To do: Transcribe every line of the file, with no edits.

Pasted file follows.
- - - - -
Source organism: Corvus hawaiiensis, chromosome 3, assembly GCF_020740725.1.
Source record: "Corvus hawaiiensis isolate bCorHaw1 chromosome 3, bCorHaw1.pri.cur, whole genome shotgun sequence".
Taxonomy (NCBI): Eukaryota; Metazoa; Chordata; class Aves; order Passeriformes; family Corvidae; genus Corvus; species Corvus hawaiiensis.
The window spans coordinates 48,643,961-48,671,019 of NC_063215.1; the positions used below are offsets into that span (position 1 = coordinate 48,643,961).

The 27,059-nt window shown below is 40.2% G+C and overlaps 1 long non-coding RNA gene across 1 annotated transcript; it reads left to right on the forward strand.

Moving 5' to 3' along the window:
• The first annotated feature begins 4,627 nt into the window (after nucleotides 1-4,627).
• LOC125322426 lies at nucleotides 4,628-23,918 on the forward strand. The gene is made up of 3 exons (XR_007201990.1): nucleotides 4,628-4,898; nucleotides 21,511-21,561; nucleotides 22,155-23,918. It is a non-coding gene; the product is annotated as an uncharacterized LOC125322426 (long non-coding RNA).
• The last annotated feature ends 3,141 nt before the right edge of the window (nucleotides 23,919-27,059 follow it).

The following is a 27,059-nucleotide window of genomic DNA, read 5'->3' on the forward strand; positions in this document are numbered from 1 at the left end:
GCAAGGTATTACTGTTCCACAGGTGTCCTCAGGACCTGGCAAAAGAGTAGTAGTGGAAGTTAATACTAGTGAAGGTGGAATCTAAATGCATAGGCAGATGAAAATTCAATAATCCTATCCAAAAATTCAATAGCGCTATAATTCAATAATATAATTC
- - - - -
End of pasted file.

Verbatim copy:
Source organism: Corvus hawaiiensis, chromosome 3, assembly GCF_020740725.1.
Source record: "Corvus hawaiiensis isolate bCorHaw1 chromosome 3, bCorHaw1.pri.cur, whole genome shotgun sequence".
Taxonomy (NCBI): Eukaryota; Metazoa; Chordata; class Aves; order Passeriformes; family Corvidae; genus Corvus; species Corvus hawaiiensis.
The window spans coordinates 48,643,961-48,671,019 of NC_063215.1; the positions used below are offsets into that span (position 1 = coordinate 48,643,961).

The 27,059-nt window shown below is 40.2% G+C and overlaps 1 long non-coding RNA gene across 1 annotated transcript; it reads left to right on the forward strand.

Moving 5' to 3' along the window:
• The first annotated feature begins 4,627 nt into the window (after nucleotides 1-4,627).
• LOC125322426 lies at nucleotides 4,628-23,918 on the forward strand. The gene is made up of 3 exons (XR_007201990.1): nucleotides 4,628-4,898; nucleotides 21,511-21,561; nucleotides 22,155-23,918. It is a non-coding gene; the product is annotated as an uncharacterized LOC125322426 (long non-coding RNA).
• The last annotated feature ends 3,141 nt before the right edge of the window (nucleotides 23,919-27,059 follow it).

The following is a 27,059-nucleotide window of genomic DNA, read 5'->3' on the forward strand; positions in this document are numbered from 1 at the left end:
GCAAGGTATTACTGTTCCACAGGTGTCCTCAGGACCTGGCAAAAGAGTAGTAGTGGAAGTTAATACTAGTGAAGGTGGAATCTAAATGCATAGGCAGATGAAAATTCAATAATCCTATCCAAAAATTCAATAGCGCTATAATTCAATAATATAATTC